Philip, ‘Go south to the road – the desert road – that goes down from Jerusalem to Gaza.’ So he started out, and on his way he met an Ethiopian eunuch, an important official in charge of all the treasury of the Kandake (which means ‘queen of the Ethiopians’). This man had gone to Jerusalem to worship, and on his way home was sitting in his chariot reading the Book of Isaiah the prophet. The Spirit told Philip, ‘Go to that chariot and stay near it.’ (Acts 8:26-29)
Following Christ’s resurrection and the mighty work of the Holy Spirit at Pentecost (Acts 2), the Biblical book of Acts offers this amazing insight into the unfolding life of the early church. We see a church which following in the example of Christ is propelled into mission.
Particularly they seem driven to share Jesus with all peoples. In June we will be starting a new sermon series at Martyrs looking at the book of Acts. In this new series we’ll hold a particular focus on how the Gospel reaches out to all peoples.
One thing that is particularly interesting about this is the way in which the disciples are guided in unexpected ways. Take for example the above account of Philip meeting the Ethiopian eunuch. Philip hasn’t put together a grand plan, he’s just going about his business one day, perhaps in a time of prayer or perhaps not, when he sensed the Lord saying to him to go down a particular road. There’s no suggestion that he knows why this is. And so ’on his way’ (he’s not even reached the destination) Philip encounters this person and notices that God is doing something in his life, he’s reading the Scriptures and the Spirit directs Philip to encounter the man. This is not what Philip had planned for, he was just following God one step at a time.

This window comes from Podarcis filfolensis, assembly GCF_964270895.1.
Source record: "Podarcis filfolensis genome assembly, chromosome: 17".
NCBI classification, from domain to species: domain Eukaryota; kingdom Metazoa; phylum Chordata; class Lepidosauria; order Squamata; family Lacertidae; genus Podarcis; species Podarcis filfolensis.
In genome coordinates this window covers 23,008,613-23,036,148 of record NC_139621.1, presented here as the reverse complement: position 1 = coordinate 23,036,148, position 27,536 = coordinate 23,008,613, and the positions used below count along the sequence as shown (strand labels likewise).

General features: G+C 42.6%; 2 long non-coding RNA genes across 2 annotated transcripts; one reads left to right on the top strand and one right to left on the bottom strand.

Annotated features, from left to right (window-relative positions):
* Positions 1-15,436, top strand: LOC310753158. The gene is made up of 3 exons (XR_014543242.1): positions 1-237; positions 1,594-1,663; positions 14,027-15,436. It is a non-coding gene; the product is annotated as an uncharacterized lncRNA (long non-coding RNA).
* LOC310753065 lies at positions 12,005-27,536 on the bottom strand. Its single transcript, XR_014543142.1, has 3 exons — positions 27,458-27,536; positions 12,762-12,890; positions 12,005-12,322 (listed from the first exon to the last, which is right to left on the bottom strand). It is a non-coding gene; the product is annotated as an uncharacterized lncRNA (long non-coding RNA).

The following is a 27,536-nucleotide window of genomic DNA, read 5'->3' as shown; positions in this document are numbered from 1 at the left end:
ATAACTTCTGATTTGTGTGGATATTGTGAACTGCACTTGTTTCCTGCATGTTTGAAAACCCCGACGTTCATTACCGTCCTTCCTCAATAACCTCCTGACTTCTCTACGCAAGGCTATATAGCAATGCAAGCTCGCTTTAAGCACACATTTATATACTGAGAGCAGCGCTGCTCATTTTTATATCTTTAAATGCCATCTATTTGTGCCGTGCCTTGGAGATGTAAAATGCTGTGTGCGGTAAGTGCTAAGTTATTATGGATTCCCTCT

Often in my life I have a tendency, a desire, not only to plan out the journey but also to know the destination. Whilst this can be good, I am amazed how often it’s not the destination that seems to really matter but what happens along the way, how God works with us, in our going.
This can be scary as how do we know where we’re going if we don’t know the destination, do we even want to go there? However, I wonder if the Christian journey is more about accepting that we don’t always know the destination, but we can trust in Someone who does.